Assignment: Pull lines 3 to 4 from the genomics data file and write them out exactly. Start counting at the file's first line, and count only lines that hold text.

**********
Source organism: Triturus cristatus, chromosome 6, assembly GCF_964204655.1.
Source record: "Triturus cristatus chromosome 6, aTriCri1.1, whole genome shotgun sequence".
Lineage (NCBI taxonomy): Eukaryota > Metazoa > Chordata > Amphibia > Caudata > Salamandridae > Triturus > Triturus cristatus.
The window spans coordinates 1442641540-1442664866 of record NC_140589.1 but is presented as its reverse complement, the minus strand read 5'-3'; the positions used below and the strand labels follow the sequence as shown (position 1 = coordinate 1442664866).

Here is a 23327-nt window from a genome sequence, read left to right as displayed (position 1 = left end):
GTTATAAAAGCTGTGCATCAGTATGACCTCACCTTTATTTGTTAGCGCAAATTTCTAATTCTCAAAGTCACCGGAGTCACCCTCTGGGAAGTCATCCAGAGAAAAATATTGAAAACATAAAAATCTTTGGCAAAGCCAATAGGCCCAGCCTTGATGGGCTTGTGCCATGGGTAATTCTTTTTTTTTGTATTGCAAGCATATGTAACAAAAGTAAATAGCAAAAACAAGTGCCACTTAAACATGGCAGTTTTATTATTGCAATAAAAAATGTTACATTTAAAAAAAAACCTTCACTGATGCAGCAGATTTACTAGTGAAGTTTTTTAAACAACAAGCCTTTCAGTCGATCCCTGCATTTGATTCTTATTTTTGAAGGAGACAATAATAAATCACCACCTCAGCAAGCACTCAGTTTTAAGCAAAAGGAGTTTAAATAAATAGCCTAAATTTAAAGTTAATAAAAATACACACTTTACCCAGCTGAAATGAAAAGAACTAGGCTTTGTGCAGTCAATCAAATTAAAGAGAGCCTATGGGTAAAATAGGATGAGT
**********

Lineage (NCBI taxonomy): Eukaryota > Metazoa > Chordata > Amphibia > Caudata > Salamandridae > Triturus > Triturus cristatus.
The window spans coordinates 1442641540-1442664866 of record NC_140589.1 but is presented as its reverse complement, the minus strand read 5'-3'; the positions used below and the strand labels follow the sequence as shown (position 1 = coordinate 1442664866).